7. On the other hand, learned Standing Counsel has referred to the averments made in the counter affidavit indicating certain other discrepancies noted in the transaction with respect to the place of origin and destination. Then, reference has been made to the fact that registration of the petitioner was suspended on 1.2023. Also, reference has been made to panchnama document whereunder allegedly the proprietor of the petitioner firm denied knowledge about the transaction.
8. Having heard learned counsel for parties and having perused the record, while the revenue seeks to raise disputes based on its ex parte enquiries and other circumstance, upon query made, learned Standing Counsel could not dispute that at present the revenue has not formed any opinion to falsify the genuineness of the tax invoice and the E-way bill claimed by the petitioner. It also does not dispute that those documents were found present on the vehicle in question at the time of its first detention. It is further not in dispute that the present petitioner claims to be the owner of the goods. Accordingly, petitioner may remain liable to pay security in terms of Section 129(1)(a) of the Act.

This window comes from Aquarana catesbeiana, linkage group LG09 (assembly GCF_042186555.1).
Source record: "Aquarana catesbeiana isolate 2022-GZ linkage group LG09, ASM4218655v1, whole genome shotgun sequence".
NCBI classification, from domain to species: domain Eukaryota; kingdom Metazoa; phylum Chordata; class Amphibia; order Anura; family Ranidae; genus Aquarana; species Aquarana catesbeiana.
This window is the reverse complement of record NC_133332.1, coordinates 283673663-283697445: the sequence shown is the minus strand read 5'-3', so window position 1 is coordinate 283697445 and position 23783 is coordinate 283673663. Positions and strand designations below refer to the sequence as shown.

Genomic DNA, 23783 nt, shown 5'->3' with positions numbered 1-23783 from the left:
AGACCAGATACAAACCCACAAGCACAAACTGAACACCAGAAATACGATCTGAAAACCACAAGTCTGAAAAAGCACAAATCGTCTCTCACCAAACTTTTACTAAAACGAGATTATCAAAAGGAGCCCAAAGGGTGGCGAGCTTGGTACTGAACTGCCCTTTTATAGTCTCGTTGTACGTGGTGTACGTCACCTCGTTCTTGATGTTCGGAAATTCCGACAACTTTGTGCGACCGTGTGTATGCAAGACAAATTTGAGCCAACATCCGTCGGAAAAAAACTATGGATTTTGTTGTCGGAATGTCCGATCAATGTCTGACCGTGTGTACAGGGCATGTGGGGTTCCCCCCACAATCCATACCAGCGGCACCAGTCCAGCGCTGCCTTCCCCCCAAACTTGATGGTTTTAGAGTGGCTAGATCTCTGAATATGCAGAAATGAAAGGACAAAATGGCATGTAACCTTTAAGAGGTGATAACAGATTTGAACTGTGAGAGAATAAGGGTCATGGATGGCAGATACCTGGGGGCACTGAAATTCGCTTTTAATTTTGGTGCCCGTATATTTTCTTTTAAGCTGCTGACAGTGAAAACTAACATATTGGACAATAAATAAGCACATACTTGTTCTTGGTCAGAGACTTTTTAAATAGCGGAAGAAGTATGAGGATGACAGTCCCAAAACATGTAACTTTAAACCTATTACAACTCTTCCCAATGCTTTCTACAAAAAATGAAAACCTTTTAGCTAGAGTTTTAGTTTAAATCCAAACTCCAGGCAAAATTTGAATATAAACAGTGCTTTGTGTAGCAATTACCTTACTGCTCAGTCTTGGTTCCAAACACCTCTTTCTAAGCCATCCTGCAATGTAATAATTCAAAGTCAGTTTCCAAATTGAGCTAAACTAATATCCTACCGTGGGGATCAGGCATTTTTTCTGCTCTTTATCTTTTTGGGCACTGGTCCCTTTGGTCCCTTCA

9. The coordinate bench in M/s Margo Brush India (supra), observed as under:
“5. After hearing learned counsel for the parties, in our opinion, the present writ petition deserves to be allowed and the order impugned dated October 7, 2022 deserves to be set aside for the reason that the consignors and consignees are present and accepting ownership of the seized goods. The consignors are registered dealers in the State of U.P.